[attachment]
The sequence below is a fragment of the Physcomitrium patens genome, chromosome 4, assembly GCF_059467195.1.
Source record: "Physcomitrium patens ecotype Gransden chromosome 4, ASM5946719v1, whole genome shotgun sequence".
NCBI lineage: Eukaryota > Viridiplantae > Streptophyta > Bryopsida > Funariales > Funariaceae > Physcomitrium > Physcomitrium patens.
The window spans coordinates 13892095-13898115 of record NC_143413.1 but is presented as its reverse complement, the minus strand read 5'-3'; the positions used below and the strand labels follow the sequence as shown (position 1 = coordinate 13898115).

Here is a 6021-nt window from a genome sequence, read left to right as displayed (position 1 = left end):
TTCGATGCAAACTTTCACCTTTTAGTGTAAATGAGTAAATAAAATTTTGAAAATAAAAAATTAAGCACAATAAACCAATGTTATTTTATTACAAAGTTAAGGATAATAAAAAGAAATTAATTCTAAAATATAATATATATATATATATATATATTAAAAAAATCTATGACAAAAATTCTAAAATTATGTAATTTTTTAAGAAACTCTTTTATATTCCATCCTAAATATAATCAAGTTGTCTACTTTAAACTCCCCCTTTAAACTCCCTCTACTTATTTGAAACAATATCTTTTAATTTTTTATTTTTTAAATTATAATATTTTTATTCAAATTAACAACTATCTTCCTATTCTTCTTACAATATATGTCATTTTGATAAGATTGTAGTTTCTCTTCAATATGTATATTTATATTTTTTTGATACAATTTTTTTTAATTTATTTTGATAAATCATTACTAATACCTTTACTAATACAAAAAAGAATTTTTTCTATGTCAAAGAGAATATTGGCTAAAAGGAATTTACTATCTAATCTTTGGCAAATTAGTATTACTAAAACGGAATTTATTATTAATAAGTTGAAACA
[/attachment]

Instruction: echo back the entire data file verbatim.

The sequence below is a fragment of the Physcomitrium patens genome, chromosome 4, assembly GCF_059467195.1.
Source record: "Physcomitrium patens ecotype Gransden chromosome 4, ASM5946719v1, whole genome shotgun sequence".
NCBI lineage: Eukaryota > Viridiplantae > Streptophyta > Bryopsida > Funariales > Funariaceae > Physcomitrium > Physcomitrium patens.
The window spans coordinates 13892095-13898115 of record NC_143413.1 but is presented as its reverse complement, the minus strand read 5'-3'; the positions used below and the strand labels follow the sequence as shown (position 1 = coordinate 13898115).

Here is a 6021-nt window from a genome sequence, read left to right as displayed (position 1 = left end):
TTCGATGCAAACTTTCACCTTTTAGTGTAAATGAGTAAATAAAATTTTGAAAATAAAAAATTAAGCACAATAAACCAATGTTATTTTATTACAAAGTTAAGGATAATAAAAAGAAATTAATTCTAAAATATAATATATATATATATATATATATTAAAAAAATCTATGACAAAAATTCTAAAATTATGTAATTTTTTAAGAAACTCTTTTATATTCCATCCTAAATATAATCAAGTTGTCTACTTTAAACTCCCCCTTTAAACTCCCTCTACTTATTTGAAACAATATCTTTTAATTTTTTATTTTTTAAATTATAATATTTTTATTCAAATTAACAACTATCTTCCTATTCTTCTTACAATATATGTCATTTTGATAAGATTGTAGTTTCTCTTCAATATGTATATTTATATTTTTTTGATACAATTTTTTTTAATTTATTTTGATAAATCATTACTAATACCTTTACTAATACAAAAAAGAATTTTTTCTATGTCAAAGAGAATATTGGCTAAAAGGAATTTACTATCTAATCTTTGGCAAATTAGTATTACTAAAACGGAATTTATTATTAATAAGTTGAAACA